Multigrain Bread

IMG_4250IMG_7567There was a single, short period when I completely lost interest in cooking. It was exactly three years ago, when my youngest sister, Inbar, passed away at the age of 27. When she left, my joy of cooking and baking left with her. Like everyone else in my family, Inbar loved and appreciated food, and bread was her favorite. As much as we all love and live food, she was the only one in our family who took her passion seriously and professionally. After moving to New York, meeting Michael, marrying him, giving birth to Benjamin, getting diagnosed with leukemia, undergoing treatment, and achieving remission, she applied to the Culinary Institute of New York, and officially became a pastry chef.

While her studies at the Culinary Institute, our townhouse in Brooklyn looked and smelled like a bakery. Since my sister kept a kosher house, she couldn’t bring her daily creations home, so she dropped them off at ours. I remember how proud she was when she came back from school with a sourdough loaf or a perfect brioche she had made with her own hands.

My sister was happiest when she was around children, family and food. She was so enthusiastic and optimistic about everything, and never lost her sense of humor, even in her darkest days. I remember the glow on her beautiful face when she told me how to make a real, proper, traditional loaf of sourdough bread.

Then – two months before her husband completed the work on the new “Baltic Art Café” which she was about to open – she was diagnosed again with cancer. The rest of her story is too sad and painful to tell. A year after she died, I slowly started to enjoy cooking again. I also started to bake wholesome, real bread, inspired by her – bread that makes me happy and sad at the same time. Inbar’s bread. Every loaf of bread I bake, I dedicate in my heart to her. It has become my weekly ceremony, a private memorial thingy I do to remind me of the good times we had together.

Today is the third year she is gone. This simple bread recipe is dedicated to the memory of my baby sister, Inbar.



Small breads to give away.


Nectarine and rosemary bread, doesn’t seem to work but works. 


Nectarine and rosemary bread.


 There are many different techniques to make bread and many kinds of breads – but I stick to this recipe because it’s pretty simple and quick. 

Basic Bread
  1. 2 cups all-purpose flour
  2. 2 cups whole wheat flour
  3. 1 package dry yeast (2¼ teaspoons)
  4. 1¾ cups warm water
  5. 1 tablespoon sea salt
  6. Optional
  7. My favorite add-ins are rosemary and poppy seeds. I also like to mix into the dough all kind of seeds like pumpkin, sunflower, sesame, and flax; fruits like nectarines or apricots; or raisins and walnuts; black olives are delicious; and even spices like coriander and rye.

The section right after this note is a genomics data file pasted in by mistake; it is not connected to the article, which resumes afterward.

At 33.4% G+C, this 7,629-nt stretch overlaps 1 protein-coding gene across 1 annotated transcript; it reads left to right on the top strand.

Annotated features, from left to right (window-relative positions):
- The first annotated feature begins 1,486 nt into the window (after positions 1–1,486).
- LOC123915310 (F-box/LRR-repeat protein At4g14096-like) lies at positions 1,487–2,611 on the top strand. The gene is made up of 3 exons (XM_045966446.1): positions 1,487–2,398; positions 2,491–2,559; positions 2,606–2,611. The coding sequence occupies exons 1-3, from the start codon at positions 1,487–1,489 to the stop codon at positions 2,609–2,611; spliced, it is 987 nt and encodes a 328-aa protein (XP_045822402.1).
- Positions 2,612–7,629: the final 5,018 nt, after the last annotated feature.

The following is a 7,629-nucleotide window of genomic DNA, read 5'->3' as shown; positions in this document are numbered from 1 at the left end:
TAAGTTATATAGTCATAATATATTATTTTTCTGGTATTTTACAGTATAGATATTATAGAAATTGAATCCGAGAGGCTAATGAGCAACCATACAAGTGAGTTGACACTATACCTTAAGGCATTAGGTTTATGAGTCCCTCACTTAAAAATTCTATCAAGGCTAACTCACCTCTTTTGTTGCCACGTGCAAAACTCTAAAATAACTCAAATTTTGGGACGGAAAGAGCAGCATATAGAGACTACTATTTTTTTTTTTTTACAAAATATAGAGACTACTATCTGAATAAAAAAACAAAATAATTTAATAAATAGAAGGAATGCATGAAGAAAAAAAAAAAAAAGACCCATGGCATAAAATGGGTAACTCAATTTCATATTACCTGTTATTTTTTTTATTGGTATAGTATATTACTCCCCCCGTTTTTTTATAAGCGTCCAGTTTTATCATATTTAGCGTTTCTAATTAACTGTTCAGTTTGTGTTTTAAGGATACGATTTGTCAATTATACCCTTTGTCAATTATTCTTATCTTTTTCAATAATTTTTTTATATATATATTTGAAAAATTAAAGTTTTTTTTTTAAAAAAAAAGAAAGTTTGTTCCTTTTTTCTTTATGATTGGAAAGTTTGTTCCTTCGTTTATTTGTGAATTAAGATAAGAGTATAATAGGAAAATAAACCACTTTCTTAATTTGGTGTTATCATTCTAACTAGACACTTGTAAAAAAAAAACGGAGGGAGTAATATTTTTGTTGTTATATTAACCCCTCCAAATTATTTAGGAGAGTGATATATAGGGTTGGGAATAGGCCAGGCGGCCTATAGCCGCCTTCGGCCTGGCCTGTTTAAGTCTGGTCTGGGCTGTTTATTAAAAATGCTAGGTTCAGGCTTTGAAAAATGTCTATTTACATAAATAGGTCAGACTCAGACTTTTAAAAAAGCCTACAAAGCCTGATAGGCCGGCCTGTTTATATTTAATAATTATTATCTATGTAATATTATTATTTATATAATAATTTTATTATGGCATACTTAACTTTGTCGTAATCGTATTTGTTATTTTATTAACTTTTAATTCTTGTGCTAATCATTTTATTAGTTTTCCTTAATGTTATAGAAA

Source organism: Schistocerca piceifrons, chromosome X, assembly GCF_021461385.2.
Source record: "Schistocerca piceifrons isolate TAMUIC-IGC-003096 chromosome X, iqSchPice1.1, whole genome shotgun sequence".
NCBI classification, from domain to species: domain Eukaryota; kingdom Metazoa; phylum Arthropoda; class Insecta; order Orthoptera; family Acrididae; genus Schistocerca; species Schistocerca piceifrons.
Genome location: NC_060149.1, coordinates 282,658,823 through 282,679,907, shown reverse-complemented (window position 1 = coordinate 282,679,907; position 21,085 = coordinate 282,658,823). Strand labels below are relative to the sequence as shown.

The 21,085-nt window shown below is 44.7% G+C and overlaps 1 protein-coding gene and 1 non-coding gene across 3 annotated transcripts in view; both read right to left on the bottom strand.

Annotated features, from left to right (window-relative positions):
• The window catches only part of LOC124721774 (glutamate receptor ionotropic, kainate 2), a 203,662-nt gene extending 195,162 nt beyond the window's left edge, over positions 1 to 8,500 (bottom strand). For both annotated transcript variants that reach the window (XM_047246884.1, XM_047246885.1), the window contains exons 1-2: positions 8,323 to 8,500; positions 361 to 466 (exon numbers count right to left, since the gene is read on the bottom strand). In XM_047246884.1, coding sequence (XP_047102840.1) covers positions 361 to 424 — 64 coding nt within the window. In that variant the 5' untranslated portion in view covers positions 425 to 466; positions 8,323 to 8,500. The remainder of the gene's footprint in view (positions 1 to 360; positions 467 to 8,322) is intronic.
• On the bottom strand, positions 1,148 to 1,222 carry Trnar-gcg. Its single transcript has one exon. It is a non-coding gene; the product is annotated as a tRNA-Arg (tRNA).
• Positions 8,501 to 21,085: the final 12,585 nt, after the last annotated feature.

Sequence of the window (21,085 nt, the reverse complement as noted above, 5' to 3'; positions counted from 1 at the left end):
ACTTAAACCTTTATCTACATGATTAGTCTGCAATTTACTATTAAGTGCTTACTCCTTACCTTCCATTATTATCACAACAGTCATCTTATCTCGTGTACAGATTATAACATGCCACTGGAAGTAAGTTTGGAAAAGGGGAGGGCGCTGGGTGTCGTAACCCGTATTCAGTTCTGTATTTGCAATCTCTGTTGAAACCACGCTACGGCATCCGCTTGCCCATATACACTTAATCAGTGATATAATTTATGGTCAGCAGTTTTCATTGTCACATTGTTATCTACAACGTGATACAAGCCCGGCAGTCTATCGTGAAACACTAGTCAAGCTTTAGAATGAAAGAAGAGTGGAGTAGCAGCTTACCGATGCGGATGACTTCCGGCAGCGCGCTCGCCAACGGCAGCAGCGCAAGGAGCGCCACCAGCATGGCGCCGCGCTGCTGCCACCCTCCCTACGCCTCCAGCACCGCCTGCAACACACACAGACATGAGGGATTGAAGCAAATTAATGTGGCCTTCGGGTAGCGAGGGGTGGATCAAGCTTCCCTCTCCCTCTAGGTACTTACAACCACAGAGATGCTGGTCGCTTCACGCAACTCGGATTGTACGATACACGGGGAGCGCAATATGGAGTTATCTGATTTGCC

1. Put the flour, the yeast, and salt into a big bowl and stir with a wooden spoon until the ingredients are well combined.
  2. Add in half of the water, using one hand, working it into the flour. Then add the rest of the water a little at a time, and keep working it in with one hand, until the the mixture becomes a slightly sticky dough. If it feels too sticky, add a little more flour. If the dough is not moist and soft, add a little more warm water.
  3. Turn the dough out onto a lightly floured countertop. Dust it a little, and knead it for a few minutes. The dough should remain a bit sticky, so don't dust it too much. This is the time to add seeds and/or herbs or both to the dough.
  4. Shape the dough into a ball, and put it back into the bowl. Cover with plastic wrap or a moist, clean kitchen towel, and put it in a warm place. (Not too warm – not on top of a radiator or in the sun. If the temperature in my house is cool, I use a folded table cloth over the plastic wrap – like a blanket – to keep the dough warm, something my mom used to do.) Let it rise until it doubles in size – about 2 hours.
  5. After the dough has doubled in size, you need to knock the air out of it by pressing down on it with the palm of your hand. Knead it for a minute or two, then shape it into a ball or a thick roll – whatever shape you like your bread.
  6. Put the dough into a small dutch oven or a loaf pan, or on a baking sheet lined with baking paper. Cover with a plastic wrap and leave it in a warm place to rise again until it doubles in size again  –about 45 minutes.
  7. Pre-heat the oven to 420°F.
  8. You want to keep all the air inside the bread, so don't knock it. Gently place it in the preheated oven. Don't slam the door! Bake for 40–45 minutes. To check if your bread is ready, take it out of the pan and tap on the bottom of it. If it makes a hollow sound, it's cooked. If not, put it back in the oven for a little longer.
  9. Place on a rack to cool down completely before you slice it.
Shelly's Humble Kitchen

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